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University of Western Australia
Options Trader - Optiver
Adrian studied Bachelor of Science (Mathematics) (Hons) at The University of Western Australia in 2010 and then completed a PhD in Mathematics (Analytic Number Theory) at The Australian National University in 2015 and is now a options trader at Optiver.
What first attracted you to Optiver?
Optiver had a reputation ‘as a place that was difficult to get into’, but that was what I initially found attractive. I really like a challenge, and it sounded interesting so I applied. I didn’t know much about Optiver or finance at the time, but I knew that maths was highly valued here. Mathematics is the one commonality between all traders, whether it be Actuarial, Engineering or even Physics, everyone comes from a strong quantitative background. Everyone is mathematically inclined. Every single day we’re using maths in our work in some form.
What does your role entail?
Most of the day is trading. Being a market maker is about providing liquidity to the financial markets. That means we always need to show prices at which we’d buy and sell. What we’re trying to do is make sure we can accurately value the products we trade and then provide tight prices to participants in the market. We then have to manage a lot of the risk. During trading hours it’s pretty live and intense. When we’re not trading, or if it’s a really quiet day, then some of the traders will work on tools to improve the way we price.
In the morning I catch up on the news from around the world overnight. Based on the news, we consider what the market conditions will be like today and what different scenarios may play out and how that will influence our pricing. For example, if employment data is released, what will that do to the market?
In the evening is where I’ll do some analytics, reviewing good and bad trades and also complete some reporting. I usually get in 30 mins of table tennis as well which is great (laughs).
Who do you work with?
Predominately with other traders, both screen and wholesale (who work with brokers). There’s a lot of discussions, and it’s good when we agree, but if we don’t then we have to tease out where the difference of opinion lies. You can’t be right all the time, so these conversations are really valuable.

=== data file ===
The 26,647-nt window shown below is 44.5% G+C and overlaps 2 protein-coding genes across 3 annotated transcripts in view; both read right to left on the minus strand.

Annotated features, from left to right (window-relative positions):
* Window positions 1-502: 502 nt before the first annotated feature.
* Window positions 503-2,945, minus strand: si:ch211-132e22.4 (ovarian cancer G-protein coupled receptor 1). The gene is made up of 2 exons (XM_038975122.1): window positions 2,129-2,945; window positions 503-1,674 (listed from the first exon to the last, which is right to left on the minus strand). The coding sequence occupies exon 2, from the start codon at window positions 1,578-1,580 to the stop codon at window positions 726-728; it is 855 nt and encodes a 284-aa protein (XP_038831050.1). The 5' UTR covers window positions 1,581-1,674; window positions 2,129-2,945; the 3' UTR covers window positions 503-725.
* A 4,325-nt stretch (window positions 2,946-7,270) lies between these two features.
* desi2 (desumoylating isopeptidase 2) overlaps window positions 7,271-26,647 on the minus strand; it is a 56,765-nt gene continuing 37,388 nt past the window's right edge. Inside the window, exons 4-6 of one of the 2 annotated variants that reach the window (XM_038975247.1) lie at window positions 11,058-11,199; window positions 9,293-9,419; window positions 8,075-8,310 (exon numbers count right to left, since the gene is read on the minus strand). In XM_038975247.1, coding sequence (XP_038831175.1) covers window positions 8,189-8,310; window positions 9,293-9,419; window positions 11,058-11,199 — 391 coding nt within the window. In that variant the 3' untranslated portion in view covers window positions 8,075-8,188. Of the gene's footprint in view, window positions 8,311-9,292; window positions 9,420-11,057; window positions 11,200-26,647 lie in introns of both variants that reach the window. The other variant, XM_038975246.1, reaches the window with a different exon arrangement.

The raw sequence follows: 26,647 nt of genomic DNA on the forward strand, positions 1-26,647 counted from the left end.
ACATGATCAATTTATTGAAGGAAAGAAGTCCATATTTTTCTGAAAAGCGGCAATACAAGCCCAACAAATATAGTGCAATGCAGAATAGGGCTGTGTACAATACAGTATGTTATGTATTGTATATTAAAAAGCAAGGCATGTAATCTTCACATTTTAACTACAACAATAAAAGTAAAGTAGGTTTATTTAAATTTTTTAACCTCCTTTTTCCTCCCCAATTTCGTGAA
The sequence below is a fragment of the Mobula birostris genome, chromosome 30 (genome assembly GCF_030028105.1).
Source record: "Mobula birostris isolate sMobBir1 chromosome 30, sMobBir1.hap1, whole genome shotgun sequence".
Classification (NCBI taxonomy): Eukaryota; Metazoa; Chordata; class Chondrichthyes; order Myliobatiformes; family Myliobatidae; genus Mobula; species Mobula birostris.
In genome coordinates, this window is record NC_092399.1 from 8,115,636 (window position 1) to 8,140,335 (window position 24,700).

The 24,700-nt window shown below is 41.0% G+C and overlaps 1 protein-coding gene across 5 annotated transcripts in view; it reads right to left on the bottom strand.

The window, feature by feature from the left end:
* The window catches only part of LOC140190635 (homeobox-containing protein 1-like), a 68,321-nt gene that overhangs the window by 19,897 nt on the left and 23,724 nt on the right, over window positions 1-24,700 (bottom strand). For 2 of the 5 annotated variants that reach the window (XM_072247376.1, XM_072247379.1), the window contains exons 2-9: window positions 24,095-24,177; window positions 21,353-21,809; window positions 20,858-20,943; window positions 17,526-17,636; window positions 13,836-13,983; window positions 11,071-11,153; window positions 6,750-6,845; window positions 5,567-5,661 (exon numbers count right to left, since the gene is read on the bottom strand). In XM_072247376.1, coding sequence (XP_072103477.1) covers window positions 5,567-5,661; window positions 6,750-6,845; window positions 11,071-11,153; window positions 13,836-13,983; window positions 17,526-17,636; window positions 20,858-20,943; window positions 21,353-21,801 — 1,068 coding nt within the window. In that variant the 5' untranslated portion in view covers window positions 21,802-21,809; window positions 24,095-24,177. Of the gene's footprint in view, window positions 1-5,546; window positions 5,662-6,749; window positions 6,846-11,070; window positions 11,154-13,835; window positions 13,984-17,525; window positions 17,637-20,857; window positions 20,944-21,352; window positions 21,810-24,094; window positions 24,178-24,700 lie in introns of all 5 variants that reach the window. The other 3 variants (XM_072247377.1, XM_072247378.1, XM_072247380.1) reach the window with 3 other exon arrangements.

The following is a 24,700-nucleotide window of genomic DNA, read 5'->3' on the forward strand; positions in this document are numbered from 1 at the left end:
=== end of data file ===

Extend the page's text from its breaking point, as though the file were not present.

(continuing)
We also work closely with researchers and developers. The researchers conduct a lot of analysis for us, while we work with Developers to ensure the systems are built in the most effective way.
Your favourite part of working at Optiver?
Never thought I’d be the person to say this, but the camaraderie on the trading floor; the people around, the laughs that we share, and the good atmosphere. I never thought I’d say that because I did a PhD and sat alone in a room for 3 years working on problems and I absolutely loved that. But here it’s open and loud and very conversational. It took me a little while to adjust, but now I really enjoy that environment.
Proudest achievement so far?
Along with colleagues I’ve been able to improve the way that we price some of our instruments by quantifying the correlation with other instruments a lot more precisely. This has reduced certain risks and therefore allowed us to conduct larger trades in this space. What’s great is that I’ve been able to share this across multiple markets and contribute to our wider success.
What challenges did you face initially?
Being in my own world during my PhD, to now being in this open world with a rapid feedback culture. I’ve learnt that feedback can be highly valuable. In a lot of places, feedback is not well received, but here it’s critical to our ongoing improvement.
Any advice to potential candidates?
Be yourself. I didn’t understand trading or financial markets when I applied, but I understood maths and that worked for me. It takes a while to develop that financial knowledge. What is important is that there is a possibility that you could be interested in learning about financial markets and trading.